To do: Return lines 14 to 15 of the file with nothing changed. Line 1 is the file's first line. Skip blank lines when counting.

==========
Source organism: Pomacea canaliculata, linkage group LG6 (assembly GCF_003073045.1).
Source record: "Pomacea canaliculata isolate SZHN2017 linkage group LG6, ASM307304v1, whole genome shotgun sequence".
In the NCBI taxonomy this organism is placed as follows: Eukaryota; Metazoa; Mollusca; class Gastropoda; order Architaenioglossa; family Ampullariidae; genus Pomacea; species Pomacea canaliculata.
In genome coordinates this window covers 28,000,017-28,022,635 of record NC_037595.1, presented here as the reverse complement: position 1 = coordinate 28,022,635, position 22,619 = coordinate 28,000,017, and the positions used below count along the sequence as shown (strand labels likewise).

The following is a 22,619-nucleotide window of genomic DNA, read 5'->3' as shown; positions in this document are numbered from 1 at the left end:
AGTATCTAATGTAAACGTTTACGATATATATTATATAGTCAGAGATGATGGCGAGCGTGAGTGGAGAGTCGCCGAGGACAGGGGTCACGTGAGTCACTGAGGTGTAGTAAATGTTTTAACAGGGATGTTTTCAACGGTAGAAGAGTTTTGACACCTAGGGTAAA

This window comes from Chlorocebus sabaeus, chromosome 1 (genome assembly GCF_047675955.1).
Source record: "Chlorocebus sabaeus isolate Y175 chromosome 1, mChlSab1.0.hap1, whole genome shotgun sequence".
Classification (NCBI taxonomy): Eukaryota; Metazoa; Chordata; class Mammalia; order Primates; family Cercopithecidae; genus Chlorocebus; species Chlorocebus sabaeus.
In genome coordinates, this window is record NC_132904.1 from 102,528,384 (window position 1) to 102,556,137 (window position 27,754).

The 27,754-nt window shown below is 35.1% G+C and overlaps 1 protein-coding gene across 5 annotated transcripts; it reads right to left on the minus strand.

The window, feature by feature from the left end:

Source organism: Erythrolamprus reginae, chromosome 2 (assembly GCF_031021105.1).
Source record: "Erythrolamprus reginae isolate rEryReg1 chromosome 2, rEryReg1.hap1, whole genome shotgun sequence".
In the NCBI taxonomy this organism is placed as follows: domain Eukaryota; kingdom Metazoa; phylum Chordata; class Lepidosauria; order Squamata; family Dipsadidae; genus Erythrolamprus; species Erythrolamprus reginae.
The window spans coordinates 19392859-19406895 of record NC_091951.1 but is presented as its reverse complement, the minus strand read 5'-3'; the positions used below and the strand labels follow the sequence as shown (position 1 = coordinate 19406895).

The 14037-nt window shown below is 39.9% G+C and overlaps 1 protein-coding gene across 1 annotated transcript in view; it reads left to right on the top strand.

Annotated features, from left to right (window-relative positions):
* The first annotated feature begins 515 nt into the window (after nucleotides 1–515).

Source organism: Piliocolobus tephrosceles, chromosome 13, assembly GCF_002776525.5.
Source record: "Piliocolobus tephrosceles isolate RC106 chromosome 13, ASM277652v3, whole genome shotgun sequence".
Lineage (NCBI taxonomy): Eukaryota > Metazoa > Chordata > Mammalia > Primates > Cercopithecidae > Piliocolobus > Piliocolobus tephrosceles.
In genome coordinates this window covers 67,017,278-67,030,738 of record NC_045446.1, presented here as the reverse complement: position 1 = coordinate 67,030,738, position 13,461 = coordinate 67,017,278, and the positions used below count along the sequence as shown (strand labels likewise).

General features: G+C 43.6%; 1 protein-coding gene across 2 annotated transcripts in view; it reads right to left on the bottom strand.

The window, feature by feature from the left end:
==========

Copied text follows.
Source record: "Erythrolamprus reginae isolate rEryReg1 chromosome 2, rEryReg1.hap1, whole genome shotgun sequence".
In the NCBI taxonomy this organism is placed as follows: domain Eukaryota; kingdom Metazoa; phylum Chordata; class Lepidosauria; order Squamata; family Dipsadidae; genus Erythrolamprus; species Erythrolamprus reginae.